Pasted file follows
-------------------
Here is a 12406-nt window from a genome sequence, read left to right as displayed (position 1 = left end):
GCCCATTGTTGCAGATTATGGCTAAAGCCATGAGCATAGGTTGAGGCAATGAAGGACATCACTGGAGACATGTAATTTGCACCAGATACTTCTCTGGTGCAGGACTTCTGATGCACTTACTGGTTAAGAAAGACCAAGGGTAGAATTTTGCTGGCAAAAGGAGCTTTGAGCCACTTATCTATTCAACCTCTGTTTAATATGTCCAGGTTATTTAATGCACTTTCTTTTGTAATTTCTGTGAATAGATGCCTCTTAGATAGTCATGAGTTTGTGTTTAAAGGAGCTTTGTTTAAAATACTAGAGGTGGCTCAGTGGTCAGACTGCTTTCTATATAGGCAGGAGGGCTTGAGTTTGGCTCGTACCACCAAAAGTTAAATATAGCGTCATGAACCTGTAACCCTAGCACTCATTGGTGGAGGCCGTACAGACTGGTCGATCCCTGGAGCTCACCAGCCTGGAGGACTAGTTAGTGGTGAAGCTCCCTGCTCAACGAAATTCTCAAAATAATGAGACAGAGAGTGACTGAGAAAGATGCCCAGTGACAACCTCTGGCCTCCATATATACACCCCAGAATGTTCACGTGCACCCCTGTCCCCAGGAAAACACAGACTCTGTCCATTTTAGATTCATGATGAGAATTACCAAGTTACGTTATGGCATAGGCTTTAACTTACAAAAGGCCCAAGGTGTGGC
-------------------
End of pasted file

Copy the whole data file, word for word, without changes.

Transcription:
Here is a 12406-nt window from a genome sequence, read left to right as displayed (position 1 = left end):
GCCCATTGTTGCAGATTATGGCTAAAGCCATGAGCATAGGTTGAGGCAATGAAGGACATCACTGGAGACATGTAATTTGCACCAGATACTTCTCTGGTGCAGGACTTCTGATGCACTTACTGGTTAAGAAAGACCAAGGGTAGAATTTTGCTGGCAAAAGGAGCTTTGAGCCACTTATCTATTCAACCTCTGTTTAATATGTCCAGGTTATTTAATGCACTTTCTTTTGTAATTTCTGTGAATAGATGCCTCTTAGATAGTCATGAGTTTGTGTTTAAAGGAGCTTTGTTTAAAATACTAGAGGTGGCTCAGTGGTCAGACTGCTTTCTATATAGGCAGGAGGGCTTGAGTTTGGCTCGTACCACCAAAAGTTAAATATAGCGTCATGAACCTGTAACCCTAGCACTCATTGGTGGAGGCCGTACAGACTGGTCGATCCCTGGAGCTCACCAGCCTGGAGGACTAGTTAGTGGTGAAGCTCCCTGCTCAACGAAATTCTCAAAATAATGAGACAGAGAGTGACTGAGAAAGATGCCCAGTGACAACCTCTGGCCTCCATATATACACCCCAGAATGTTCACGTGCACCCCTGTCCCCAGGAAAACACAGACTCTGTCCATTTTAGATTCATGATGAGAATTACCAAGTTACGTTATGGCATAGGCTTTAACTTACAAAAGGCCCAAGGTGTGGC